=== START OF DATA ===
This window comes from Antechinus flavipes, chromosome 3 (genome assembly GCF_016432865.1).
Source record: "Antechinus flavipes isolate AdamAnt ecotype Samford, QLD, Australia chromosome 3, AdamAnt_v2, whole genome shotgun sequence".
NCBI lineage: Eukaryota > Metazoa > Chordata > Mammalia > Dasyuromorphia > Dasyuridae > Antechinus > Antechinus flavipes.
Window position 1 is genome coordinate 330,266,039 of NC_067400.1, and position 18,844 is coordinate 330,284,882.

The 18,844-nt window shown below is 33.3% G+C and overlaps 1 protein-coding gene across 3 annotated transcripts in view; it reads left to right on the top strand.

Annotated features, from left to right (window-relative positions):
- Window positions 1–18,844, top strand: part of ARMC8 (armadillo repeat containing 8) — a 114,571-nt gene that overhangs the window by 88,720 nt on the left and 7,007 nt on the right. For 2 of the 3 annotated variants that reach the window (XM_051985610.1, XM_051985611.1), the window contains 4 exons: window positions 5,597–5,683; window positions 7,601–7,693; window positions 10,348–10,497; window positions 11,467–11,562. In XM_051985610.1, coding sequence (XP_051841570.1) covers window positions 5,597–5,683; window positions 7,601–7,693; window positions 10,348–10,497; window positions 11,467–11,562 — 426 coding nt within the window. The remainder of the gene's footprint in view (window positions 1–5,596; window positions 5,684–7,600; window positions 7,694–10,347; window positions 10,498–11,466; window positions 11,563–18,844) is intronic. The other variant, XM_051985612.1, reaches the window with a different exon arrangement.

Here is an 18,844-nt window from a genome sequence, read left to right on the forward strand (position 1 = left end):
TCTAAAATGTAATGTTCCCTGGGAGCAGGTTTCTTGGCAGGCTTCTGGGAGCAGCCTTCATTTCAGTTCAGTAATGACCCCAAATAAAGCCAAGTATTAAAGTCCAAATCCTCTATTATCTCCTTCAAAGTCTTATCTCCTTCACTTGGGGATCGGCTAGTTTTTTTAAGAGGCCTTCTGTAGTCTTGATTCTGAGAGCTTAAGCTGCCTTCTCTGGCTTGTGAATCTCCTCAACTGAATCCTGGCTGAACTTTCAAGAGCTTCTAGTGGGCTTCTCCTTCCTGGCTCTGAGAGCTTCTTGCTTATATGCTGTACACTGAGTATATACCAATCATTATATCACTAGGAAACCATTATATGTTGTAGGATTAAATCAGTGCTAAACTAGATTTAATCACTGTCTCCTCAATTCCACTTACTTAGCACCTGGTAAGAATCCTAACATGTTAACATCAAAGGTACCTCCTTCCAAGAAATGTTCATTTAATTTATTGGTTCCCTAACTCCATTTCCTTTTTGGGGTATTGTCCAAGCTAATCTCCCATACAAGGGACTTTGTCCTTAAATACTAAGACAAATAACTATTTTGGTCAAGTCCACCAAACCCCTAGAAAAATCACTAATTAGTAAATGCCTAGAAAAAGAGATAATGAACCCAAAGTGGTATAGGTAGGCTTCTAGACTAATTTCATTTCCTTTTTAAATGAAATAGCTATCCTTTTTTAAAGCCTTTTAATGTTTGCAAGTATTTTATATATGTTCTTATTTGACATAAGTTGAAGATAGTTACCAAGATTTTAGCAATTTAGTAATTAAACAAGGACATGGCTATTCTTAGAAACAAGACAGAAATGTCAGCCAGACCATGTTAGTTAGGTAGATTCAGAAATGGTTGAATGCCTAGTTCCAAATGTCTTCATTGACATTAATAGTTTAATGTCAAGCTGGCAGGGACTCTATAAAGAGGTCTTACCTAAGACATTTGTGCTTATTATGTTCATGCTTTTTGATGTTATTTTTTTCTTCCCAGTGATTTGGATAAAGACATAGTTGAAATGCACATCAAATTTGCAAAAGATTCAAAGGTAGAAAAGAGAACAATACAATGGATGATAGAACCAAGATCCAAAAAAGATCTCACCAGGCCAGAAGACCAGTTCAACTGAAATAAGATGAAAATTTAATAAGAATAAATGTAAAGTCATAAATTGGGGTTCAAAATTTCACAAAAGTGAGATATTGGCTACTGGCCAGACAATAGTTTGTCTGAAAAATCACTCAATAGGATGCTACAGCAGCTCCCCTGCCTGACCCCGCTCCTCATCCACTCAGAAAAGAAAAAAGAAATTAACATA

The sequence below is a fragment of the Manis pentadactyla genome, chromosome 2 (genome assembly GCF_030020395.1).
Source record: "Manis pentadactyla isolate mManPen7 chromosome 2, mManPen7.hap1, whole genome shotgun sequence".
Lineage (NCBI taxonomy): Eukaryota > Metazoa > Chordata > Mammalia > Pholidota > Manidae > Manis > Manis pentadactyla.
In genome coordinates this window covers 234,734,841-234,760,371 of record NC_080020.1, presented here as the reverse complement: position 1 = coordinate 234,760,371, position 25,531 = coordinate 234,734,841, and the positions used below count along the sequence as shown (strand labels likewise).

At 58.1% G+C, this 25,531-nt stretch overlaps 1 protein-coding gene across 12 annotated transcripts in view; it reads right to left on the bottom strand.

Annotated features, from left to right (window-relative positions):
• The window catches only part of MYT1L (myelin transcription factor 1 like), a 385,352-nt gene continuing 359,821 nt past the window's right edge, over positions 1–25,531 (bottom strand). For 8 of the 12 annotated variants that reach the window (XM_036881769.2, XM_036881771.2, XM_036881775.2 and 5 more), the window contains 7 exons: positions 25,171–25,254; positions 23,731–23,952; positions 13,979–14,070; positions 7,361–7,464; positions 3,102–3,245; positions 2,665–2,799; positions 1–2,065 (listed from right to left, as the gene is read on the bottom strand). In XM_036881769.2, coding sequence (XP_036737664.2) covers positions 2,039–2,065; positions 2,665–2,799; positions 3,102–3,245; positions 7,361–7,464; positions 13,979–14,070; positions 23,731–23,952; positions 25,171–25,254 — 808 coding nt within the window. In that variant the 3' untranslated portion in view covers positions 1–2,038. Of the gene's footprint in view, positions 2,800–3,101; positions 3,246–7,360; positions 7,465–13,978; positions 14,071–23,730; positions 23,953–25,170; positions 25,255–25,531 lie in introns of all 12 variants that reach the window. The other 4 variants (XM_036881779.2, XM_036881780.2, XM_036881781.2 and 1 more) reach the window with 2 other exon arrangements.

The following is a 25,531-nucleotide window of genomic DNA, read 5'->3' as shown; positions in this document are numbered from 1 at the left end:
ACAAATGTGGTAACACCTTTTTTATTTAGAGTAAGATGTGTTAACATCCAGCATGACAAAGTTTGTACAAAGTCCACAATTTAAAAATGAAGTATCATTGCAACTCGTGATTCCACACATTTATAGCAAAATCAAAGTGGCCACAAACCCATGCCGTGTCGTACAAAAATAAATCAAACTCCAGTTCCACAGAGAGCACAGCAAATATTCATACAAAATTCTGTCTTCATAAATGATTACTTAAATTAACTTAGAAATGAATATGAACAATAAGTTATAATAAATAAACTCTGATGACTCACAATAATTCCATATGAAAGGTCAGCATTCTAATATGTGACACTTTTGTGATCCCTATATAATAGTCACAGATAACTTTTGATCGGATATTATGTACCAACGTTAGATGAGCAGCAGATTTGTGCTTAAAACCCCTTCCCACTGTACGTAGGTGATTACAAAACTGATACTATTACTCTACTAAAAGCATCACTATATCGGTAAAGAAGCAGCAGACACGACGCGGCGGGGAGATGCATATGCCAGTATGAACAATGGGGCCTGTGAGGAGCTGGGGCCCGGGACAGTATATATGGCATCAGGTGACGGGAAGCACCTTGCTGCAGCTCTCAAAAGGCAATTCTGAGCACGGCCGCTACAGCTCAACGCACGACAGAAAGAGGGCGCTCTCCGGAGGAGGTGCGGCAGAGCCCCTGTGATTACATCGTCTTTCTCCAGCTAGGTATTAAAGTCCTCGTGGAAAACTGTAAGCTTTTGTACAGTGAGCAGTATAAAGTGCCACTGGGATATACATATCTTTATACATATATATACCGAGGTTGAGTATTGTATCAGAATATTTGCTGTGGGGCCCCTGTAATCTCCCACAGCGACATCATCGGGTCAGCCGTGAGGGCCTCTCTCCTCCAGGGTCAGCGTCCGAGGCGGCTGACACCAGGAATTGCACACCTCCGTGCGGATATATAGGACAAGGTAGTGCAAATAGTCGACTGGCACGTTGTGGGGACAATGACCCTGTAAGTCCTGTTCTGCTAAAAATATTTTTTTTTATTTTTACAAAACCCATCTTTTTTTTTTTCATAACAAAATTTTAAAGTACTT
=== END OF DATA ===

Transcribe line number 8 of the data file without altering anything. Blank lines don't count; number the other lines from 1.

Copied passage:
Here is an 18,844-nt window from a genome sequence, read left to right on the forward strand (position 1 = left end):